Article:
How does condensation cause damage?

The build-up of water on your windows can cause long-lasting problems including black mould, damp and window frame damage. Most window frames are made of wood or uPVC (Unplasticised Polyvinyl Chloride), both of which can eventually be damaged by water in different ways.

Wooden windows

Wooden frames are usually painted and varnished. The repeating pattern of getting wet and then drying out will cause the wood to split and the paint and varnish to crack and peel off. If wooden window frames are constantly wet then they could rot, requiring a full replacement.

uPVC windows

uPVC, while designed to be tough, cannot handle the constant soaking and drying that occurs when condensation forms and then dries in the sun. This makes uPVC susceptible to damage from nighttime condensation. The seal keeping the double glazing in place will dry and crack which can lead to moisture forming within the gap between the panes. This fogging up between the glass renders the double glazing useless and it will need to be replaced.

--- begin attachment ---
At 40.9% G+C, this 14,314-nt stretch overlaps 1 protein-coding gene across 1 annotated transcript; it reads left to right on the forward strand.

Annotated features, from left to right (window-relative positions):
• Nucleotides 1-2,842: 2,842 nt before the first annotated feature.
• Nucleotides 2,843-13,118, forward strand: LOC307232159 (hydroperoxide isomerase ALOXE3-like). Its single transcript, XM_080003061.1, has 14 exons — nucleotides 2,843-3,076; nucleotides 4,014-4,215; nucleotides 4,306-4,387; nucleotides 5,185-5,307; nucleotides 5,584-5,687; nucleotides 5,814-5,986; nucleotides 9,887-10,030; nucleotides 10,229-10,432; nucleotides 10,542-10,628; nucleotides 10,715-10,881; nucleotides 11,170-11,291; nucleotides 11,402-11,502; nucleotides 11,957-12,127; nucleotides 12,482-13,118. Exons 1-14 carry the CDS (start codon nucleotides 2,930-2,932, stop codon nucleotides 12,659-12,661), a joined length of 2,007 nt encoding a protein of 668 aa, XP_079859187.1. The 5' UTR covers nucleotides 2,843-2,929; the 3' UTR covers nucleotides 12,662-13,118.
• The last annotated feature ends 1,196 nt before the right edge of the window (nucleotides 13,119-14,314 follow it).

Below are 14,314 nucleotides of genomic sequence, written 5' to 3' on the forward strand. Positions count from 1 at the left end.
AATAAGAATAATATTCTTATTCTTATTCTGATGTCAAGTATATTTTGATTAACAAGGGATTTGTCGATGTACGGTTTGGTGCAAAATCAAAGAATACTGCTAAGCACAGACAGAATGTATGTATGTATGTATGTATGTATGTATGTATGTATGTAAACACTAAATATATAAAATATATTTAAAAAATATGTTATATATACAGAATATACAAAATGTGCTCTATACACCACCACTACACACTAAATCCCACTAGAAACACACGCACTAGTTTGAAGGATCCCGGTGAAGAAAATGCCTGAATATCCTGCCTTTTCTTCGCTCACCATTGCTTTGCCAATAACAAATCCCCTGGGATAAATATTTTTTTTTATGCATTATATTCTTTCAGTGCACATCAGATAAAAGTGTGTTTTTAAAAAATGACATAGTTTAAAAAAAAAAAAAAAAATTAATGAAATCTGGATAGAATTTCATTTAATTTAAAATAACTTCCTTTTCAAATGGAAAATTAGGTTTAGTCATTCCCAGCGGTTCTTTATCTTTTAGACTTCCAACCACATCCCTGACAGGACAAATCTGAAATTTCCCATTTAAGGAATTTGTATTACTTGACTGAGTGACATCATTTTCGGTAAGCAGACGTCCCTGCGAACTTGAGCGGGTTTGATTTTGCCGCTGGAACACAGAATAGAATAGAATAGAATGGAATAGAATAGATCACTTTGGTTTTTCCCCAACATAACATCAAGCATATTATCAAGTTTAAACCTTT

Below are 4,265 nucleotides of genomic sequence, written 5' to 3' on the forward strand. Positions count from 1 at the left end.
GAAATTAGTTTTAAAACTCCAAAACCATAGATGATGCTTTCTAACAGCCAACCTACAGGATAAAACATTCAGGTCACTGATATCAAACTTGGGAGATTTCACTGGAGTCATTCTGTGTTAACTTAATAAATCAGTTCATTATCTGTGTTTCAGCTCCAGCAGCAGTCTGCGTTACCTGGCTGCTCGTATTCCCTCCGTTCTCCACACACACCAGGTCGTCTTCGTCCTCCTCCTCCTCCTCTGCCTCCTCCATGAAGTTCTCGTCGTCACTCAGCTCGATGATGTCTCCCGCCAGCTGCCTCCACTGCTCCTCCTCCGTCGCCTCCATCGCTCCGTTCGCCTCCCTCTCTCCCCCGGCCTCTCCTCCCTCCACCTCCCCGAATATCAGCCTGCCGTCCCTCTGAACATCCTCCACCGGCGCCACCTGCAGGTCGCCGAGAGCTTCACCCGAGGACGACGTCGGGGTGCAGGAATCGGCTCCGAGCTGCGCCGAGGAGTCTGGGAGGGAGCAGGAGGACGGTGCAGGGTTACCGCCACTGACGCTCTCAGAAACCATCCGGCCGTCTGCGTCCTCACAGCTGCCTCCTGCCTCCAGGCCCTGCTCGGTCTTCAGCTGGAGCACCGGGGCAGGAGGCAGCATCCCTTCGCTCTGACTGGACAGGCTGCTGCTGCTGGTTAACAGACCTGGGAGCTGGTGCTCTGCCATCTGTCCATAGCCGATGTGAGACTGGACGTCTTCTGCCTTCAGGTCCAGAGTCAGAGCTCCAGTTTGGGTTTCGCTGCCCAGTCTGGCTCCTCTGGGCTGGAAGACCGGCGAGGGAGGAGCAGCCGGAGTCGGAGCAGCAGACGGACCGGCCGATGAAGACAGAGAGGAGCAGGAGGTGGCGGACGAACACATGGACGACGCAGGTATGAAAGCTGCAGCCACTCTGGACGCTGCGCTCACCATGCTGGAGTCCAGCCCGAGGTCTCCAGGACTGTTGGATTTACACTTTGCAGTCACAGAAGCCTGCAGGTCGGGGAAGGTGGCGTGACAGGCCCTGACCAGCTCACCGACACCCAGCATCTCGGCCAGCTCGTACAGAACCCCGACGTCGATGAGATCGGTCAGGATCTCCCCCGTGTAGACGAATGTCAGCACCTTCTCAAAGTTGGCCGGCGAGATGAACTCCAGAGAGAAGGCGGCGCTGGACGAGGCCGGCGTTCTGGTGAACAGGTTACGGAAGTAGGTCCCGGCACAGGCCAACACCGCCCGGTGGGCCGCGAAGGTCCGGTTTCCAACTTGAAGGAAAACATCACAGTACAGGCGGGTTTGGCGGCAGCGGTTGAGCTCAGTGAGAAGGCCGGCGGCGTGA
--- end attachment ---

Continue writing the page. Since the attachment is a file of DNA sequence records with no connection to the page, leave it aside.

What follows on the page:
How can I stop condensation?

Luckily, there are many routes you can take to stop excess water from forming on the inside of your windows, with most of them requiring no extra spend. 

Open windows when cooking and bathing

If you can cope with the slight drop in temperature, keeping your windows ajar when cooking and bathing is a great way to reduce the risk of condensation. Things like whipping up a delicious dinner and showering the stress of the day away inevitably create steam, and this warm air hitting the cold windows causes a lot of instant condensation.